People with learning disabilities have high dependency needs and high prevalence of physical, psychological and social morbidities. Some studies have shown that South Asian and white populations have a similar prevalence of learning disabilities and related psychological morbidity (McGrother et al, 2002), although other studies have shown an increased prevalence of severe levels of learning disabilities in the South Asian population (Emerson et al, 1997). The aim of this study was to compare stress levels and unmet service needs in informal carers of South Asian and white adults with learning disabilities.A sample of 742 informal carers was selected from the Leicestershire Learning Disability Register. Data on carers' and subjects' demographic details, stress levels and unmet service needs were analysed and compared using chi‐square tests and logistic regression analyses. Substantial differences were observed between the two groups. Carers of South Asian adults with learning disabilities reported significantly higher levels of care provision and unmet needs. Major stress was reported in 23% of carers. This was more common in carers with poor health, in those caring for younger adults, carers of adults with psychological symptoms, and in those with an expressed need for moral support or respite care.Stress is common among informal carers of adults with learning disabilities and inequalities, in reported care given and unmet needs, exist between carers of South Asian and white adults. Practitioners need to be aware of factors associated with stress when assessing carers in this population.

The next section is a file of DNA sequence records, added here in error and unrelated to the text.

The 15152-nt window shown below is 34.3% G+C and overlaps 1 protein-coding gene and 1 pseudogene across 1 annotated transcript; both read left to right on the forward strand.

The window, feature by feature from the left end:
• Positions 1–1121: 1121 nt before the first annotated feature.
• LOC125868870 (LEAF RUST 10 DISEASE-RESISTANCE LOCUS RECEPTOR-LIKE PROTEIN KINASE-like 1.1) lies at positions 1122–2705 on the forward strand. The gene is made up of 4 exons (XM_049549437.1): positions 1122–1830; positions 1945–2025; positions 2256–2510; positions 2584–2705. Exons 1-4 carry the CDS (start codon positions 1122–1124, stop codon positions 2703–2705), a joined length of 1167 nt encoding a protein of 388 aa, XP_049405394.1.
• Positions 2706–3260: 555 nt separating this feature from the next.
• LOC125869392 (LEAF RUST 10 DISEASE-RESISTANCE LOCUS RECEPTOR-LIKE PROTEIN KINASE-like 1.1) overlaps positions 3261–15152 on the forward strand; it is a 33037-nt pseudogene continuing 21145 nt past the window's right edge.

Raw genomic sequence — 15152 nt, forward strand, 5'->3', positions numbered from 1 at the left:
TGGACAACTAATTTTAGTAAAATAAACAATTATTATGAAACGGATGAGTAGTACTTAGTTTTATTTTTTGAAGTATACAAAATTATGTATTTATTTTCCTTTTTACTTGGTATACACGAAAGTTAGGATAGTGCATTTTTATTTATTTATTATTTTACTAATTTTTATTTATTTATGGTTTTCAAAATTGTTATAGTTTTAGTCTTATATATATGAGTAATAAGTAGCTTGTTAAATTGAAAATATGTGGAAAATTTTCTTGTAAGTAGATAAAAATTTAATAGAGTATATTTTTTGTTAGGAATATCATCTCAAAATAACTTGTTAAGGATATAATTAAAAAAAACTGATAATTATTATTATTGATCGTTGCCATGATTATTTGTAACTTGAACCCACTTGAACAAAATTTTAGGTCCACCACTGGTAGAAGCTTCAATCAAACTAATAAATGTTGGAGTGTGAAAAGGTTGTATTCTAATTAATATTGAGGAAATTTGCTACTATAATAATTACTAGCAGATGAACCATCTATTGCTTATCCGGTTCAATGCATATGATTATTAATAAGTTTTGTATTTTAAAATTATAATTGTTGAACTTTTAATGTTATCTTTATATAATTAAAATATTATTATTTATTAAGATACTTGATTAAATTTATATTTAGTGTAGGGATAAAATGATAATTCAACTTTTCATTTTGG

Devapriam, J., Thorp, C., Tyrer, F., Gangadharan, S., Raju, L. and Bhaumik, S. (2008), "A comparative study of stress and unmet needs in carers of South Asian and white adults with learning disabilities", Ethnicity and Inequalities in Health and Social Care, Vol. 1 No. 2, pp. 35-43. https://doi.org/10.1108/17570980200800019Download as .RIS
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